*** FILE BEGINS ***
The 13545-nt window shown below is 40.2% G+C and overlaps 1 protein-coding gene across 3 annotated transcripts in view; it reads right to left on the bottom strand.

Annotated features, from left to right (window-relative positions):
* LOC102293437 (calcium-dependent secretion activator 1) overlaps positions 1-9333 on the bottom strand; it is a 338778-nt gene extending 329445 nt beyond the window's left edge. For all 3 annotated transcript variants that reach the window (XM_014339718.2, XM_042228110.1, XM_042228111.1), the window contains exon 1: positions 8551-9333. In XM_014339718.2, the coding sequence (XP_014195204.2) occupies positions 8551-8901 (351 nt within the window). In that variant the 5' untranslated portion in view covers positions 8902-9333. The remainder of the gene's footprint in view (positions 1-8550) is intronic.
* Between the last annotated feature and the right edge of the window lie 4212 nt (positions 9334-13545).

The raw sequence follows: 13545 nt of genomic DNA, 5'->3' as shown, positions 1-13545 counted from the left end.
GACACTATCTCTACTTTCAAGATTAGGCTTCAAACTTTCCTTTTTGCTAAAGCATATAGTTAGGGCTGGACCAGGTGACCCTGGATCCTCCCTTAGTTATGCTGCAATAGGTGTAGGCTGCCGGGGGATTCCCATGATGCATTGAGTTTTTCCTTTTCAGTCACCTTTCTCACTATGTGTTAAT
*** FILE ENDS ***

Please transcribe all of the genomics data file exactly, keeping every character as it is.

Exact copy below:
The 13545-nt window shown below is 40.2% G+C and overlaps 1 protein-coding gene across 3 annotated transcripts in view; it reads right to left on the bottom strand.

Annotated features, from left to right (window-relative positions):
* LOC102293437 (calcium-dependent secretion activator 1) overlaps positions 1-9333 on the bottom strand; it is a 338778-nt gene extending 329445 nt beyond the window's left edge. For all 3 annotated transcript variants that reach the window (XM_014339718.2, XM_042228110.1, XM_042228111.1), the window contains exon 1: positions 8551-9333. In XM_014339718.2, the coding sequence (XP_014195204.2) occupies positions 8551-8901 (351 nt within the window). In that variant the 5' untranslated portion in view covers positions 8902-9333. The remainder of the gene's footprint in view (positions 1-8550) is intronic.
* Between the last annotated feature and the right edge of the window lie 4212 nt (positions 9334-13545).

The raw sequence follows: 13545 nt of genomic DNA, 5'->3' as shown, positions 1-13545 counted from the left end.
GACACTATCTCTACTTTCAAGATTAGGCTTCAAACTTTCCTTTTTGCTAAAGCATATAGTTAGGGCTGGACCAGGTGACCCTGGATCCTCCCTTAGTTATGCTGCAATAGGTGTAGGCTGCCGGGGGATTCCCATGATGCATTGAGTTTTTCCTTTTCAGTCACCTTTCTCACTATGTGTTAAT